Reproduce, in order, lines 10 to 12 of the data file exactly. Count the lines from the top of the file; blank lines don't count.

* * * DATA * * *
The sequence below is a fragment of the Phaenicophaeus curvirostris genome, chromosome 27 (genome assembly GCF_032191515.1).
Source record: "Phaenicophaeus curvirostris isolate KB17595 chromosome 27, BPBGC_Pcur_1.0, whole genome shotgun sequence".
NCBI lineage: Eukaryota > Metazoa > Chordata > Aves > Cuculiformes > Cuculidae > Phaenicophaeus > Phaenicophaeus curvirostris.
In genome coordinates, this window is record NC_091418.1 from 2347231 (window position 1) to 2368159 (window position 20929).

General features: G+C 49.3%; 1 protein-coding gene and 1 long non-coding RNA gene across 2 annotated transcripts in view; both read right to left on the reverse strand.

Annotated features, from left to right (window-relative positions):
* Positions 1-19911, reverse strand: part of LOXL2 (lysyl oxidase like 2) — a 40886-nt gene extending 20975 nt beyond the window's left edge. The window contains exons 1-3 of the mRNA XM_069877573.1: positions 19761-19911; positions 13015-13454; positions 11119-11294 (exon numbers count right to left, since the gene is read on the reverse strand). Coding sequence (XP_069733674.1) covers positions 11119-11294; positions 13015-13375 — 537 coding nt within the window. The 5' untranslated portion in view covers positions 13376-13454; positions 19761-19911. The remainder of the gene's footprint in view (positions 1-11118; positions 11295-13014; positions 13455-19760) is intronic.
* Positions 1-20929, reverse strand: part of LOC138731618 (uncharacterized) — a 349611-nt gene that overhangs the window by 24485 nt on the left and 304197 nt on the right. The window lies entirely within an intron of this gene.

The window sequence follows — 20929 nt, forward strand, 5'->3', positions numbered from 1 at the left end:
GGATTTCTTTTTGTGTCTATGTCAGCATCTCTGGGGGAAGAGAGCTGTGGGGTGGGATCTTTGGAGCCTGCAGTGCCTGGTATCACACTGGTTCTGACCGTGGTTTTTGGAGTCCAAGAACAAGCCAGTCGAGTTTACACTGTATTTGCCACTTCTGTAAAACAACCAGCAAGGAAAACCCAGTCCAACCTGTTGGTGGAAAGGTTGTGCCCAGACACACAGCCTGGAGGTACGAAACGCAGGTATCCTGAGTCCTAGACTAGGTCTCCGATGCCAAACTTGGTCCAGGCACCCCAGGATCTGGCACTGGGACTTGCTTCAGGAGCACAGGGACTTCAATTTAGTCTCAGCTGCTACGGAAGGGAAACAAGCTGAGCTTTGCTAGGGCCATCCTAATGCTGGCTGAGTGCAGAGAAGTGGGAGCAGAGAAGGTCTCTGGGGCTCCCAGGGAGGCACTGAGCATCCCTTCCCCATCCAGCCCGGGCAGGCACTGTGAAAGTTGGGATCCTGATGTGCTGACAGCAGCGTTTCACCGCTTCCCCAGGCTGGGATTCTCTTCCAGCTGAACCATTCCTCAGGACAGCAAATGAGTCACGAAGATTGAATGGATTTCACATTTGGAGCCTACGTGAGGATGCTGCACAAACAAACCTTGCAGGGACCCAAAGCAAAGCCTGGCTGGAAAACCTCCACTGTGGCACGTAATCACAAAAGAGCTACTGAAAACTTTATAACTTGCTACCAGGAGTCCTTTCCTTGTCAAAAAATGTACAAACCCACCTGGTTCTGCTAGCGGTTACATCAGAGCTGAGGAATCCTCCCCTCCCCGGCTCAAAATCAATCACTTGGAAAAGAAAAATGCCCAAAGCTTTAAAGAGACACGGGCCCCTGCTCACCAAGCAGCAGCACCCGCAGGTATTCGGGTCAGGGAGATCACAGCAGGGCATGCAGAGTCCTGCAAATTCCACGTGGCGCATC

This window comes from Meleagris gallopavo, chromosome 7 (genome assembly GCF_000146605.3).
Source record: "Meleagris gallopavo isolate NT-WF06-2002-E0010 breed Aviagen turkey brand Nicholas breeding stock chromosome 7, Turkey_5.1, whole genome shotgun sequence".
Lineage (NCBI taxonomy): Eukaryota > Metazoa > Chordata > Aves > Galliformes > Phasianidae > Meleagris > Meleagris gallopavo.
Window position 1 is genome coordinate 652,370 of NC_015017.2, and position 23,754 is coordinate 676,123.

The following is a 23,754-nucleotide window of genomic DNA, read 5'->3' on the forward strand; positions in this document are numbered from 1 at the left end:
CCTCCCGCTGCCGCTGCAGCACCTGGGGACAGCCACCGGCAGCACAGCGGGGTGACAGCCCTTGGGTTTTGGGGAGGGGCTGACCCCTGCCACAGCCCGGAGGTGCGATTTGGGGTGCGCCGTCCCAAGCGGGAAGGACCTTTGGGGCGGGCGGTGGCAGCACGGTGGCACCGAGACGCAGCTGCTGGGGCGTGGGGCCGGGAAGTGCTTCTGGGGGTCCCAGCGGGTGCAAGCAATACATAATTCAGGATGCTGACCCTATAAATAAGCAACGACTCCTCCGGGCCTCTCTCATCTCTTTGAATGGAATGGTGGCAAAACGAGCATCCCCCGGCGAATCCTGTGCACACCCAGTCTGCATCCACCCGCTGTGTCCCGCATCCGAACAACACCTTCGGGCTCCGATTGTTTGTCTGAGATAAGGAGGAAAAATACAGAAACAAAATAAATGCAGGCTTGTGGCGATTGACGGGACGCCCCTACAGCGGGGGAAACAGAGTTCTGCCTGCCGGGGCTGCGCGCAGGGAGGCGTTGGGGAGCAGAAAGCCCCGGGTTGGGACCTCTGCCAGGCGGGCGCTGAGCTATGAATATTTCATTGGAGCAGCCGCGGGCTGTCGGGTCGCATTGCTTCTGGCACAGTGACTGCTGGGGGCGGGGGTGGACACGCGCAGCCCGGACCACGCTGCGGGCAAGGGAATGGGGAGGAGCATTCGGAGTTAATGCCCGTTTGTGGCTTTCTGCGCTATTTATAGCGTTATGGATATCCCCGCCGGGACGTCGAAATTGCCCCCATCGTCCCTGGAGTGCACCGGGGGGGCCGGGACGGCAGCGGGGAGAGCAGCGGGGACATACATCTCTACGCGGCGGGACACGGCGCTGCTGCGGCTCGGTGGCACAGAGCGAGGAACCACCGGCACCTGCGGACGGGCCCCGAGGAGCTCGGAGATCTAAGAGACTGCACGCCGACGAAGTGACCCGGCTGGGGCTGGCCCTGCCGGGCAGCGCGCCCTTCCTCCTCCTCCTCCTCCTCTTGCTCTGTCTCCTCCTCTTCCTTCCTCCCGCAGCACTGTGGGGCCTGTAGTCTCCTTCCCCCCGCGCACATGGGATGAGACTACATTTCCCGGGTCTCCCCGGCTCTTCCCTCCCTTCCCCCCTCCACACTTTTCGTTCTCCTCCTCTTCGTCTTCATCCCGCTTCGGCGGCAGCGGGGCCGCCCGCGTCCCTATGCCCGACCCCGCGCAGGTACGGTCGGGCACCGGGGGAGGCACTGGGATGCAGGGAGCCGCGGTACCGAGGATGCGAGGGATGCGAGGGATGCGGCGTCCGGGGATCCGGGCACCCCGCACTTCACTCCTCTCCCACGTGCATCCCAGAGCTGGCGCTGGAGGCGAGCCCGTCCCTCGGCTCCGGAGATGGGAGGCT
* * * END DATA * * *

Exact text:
GGATTTCTTTTTGTGTCTATGTCAGCATCTCTGGGGGAAGAGAGCTGTGGGGTGGGATCTTTGGAGCCTGCAGTGCCTGGTATCACACTGGTTCTGACCGTGGTTTTTGGAGTCCAAGAACAAGCCAGTCGAGTTTACACTGTATTTGCCACTTCTGTAAAACAACCAGCAAGGAAAACCCAGTCCAACCTGTTGGTGGAAAGGTTGTGCCCAGACACACAGCCTGGAGGTACGAAACGCAGGTATCCTGAGTCCTAGACTAGGTCTCCGATGCCAAACTTGGTCCAGGCACCCCAGGATCTGGCACTGGGACTTGCTTCAGGAGCACAGGGACTTCAATTTAGTCTCAGCTGCTACGGAAGGGAAACAAGCTGAGCTTTGCTAGGGCCATCCTAATGCTGGCTGAGTGCAGAGAAGTGGGAGCAGAGAAGGTCTCTGGGGCTCCCAGGGAGGCACTGAGCATCCCTTCCCCATCCAGCCCGGGCAGGCACTGTGAAAGTTGGGATCCTGATGTGCTGACAGCAGCGTTTCACCGCTTCCCCAGGCTGGGATTCTCTTCCAGCTGAACCATTCCTCAGGACAGCAAATGAGTCACGAAGATTGAATGGATTTCACATTTGGAGCCTACGTGAGGATGCTGCACAAACAAACCTTGCAGGGACCCAAAGCAAAGCCTGGCTGGAAAACCTCCACTGTGGCACGTAATCACAAAAGAGCTACTGAAAACTTTATAACTTGCTACCAGGAGTCCTTTCCTTGTCAAAAAATGTACAAACCCACCTGGTTCTGCTAGCGGTTACATCAGAGCTGAGGAATCCTCCCCTCCCCGGCTCAAAATCAATCACTTGGAAAAGAAAAATGCCCAAAGCTTTAAAGAGACACGGGCCCCTGCTCACCAAGCAGCAGCACCCGCAGGTATTCGGGTCAGGGAGATCACAGCAGGGCATGCAGAGTCCTGCAAATTCCACGTGGCGCATC

This window comes from Meleagris gallopavo, chromosome 7 (genome assembly GCF_000146605.3).
Source record: "Meleagris gallopavo isolate NT-WF06-2002-E0010 breed Aviagen turkey brand Nicholas breeding stock chromosome 7, Turkey_5.1, whole genome shotgun sequence".